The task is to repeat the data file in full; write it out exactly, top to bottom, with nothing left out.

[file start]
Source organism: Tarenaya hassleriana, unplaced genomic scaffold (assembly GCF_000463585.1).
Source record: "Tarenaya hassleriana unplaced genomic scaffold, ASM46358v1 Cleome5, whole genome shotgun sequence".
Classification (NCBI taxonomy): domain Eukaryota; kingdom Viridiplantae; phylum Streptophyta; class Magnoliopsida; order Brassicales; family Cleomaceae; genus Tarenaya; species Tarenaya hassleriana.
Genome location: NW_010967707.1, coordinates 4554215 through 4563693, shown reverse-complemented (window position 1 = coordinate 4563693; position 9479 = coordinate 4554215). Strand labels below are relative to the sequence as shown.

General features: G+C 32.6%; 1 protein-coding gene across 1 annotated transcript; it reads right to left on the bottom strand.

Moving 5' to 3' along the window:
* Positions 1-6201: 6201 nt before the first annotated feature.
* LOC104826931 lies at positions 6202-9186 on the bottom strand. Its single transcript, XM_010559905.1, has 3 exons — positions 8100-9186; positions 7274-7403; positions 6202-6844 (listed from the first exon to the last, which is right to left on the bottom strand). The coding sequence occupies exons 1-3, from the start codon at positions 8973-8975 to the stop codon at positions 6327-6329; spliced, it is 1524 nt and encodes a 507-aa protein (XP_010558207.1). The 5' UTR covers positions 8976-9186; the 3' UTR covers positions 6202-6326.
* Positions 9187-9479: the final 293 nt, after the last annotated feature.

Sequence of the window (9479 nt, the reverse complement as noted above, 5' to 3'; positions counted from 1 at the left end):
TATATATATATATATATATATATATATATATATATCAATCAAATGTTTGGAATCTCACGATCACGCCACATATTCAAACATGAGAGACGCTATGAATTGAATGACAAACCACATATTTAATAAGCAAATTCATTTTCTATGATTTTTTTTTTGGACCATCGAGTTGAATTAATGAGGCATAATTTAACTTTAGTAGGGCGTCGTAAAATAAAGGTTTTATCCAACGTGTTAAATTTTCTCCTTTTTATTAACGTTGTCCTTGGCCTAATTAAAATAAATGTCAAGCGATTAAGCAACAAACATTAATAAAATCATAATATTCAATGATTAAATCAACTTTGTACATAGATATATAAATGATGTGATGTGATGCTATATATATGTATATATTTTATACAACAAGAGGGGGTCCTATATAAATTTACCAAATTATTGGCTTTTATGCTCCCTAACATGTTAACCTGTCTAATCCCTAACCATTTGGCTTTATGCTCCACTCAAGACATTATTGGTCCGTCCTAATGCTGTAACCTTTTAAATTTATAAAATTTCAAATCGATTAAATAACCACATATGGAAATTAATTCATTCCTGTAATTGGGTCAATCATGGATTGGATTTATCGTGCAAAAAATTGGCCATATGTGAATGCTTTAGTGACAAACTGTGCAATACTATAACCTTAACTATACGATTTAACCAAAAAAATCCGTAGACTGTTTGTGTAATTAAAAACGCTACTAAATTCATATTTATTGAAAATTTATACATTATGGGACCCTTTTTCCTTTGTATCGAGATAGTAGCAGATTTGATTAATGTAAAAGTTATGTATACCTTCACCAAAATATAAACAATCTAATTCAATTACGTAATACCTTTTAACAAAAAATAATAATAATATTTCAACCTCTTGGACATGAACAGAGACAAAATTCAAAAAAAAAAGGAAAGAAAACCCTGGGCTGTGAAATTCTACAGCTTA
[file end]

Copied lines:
Source organism: Tarenaya hassleriana, unplaced genomic scaffold (assembly GCF_000463585.1).
Source record: "Tarenaya hassleriana unplaced genomic scaffold, ASM46358v1 Cleome5, whole genome shotgun sequence".
Classification (NCBI taxonomy): domain Eukaryota; kingdom Viridiplantae; phylum Streptophyta; class Magnoliopsida; order Brassicales; family Cleomaceae; genus Tarenaya; species Tarenaya hassleriana.
Genome location: NW_010967707.1, coordinates 4554215 through 4563693, shown reverse-complemented (window position 1 = coordinate 4563693; position 9479 = coordinate 4554215). Strand labels below are relative to the sequence as shown.

General features: G+C 32.6%; 1 protein-coding gene across 1 annotated transcript; it reads right to left on the bottom strand.

Moving 5' to 3' along the window:
* Positions 1-6201: 6201 nt before the first annotated feature.
* LOC104826931 lies at positions 6202-9186 on the bottom strand. Its single transcript, XM_010559905.1, has 3 exons — positions 8100-9186; positions 7274-7403; positions 6202-6844 (listed from the first exon to the last, which is right to left on the bottom strand). The coding sequence occupies exons 1-3, from the start codon at positions 8973-8975 to the stop codon at positions 6327-6329; spliced, it is 1524 nt and encodes a 507-aa protein (XP_010558207.1). The 5' UTR covers positions 8976-9186; the 3' UTR covers positions 6202-6326.
* Positions 9187-9479: the final 293 nt, after the last annotated feature.

Sequence of the window (9479 nt, the reverse complement as noted above, 5' to 3'; positions counted from 1 at the left end):
TATATATATATATATATATATATATATATATATATCAATCAAATGTTTGGAATCTCACGATCACGCCACATATTCAAACATGAGAGACGCTATGAATTGAATGACAAACCACATATTTAATAAGCAAATTCATTTTCTATGATTTTTTTTTTGGACCATCGAGTTGAATTAATGAGGCATAATTTAACTTTAGTAGGGCGTCGTAAAATAAAGGTTTTATCCAACGTGTTAAATTTTCTCCTTTTTATTAACGTTGTCCTTGGCCTAATTAAAATAAATGTCAAGCGATTAAGCAACAAACATTAATAAAATCATAATATTCAATGATTAAATCAACTTTGTACATAGATATATAAATGATGTGATGTGATGCTATATATATGTATATATTTTATACAACAAGAGGGGGTCCTATATAAATTTACCAAATTATTGGCTTTTATGCTCCCTAACATGTTAACCTGTCTAATCCCTAACCATTTGGCTTTATGCTCCACTCAAGACATTATTGGTCCGTCCTAATGCTGTAACCTTTTAAATTTATAAAATTTCAAATCGATTAAATAACCACATATGGAAATTAATTCATTCCTGTAATTGGGTCAATCATGGATTGGATTTATCGTGCAAAAAATTGGCCATATGTGAATGCTTTAGTGACAAACTGTGCAATACTATAACCTTAACTATACGATTTAACCAAAAAAATCCGTAGACTGTTTGTGTAATTAAAAACGCTACTAAATTCATATTTATTGAAAATTTATACATTATGGGACCCTTTTTCCTTTGTATCGAGATAGTAGCAGATTTGATTAATGTAAAAGTTATGTATACCTTCACCAAAATATAAACAATCTAATTCAATTACGTAATACCTTTTAACAAAAAATAATAATAATATTTCAACCTCTTGGACATGAACAGAGACAAAATTCAAAAAAAAAAGGAAAGAAAACCCTGGGCTGTGAAATTCTACAGCTTA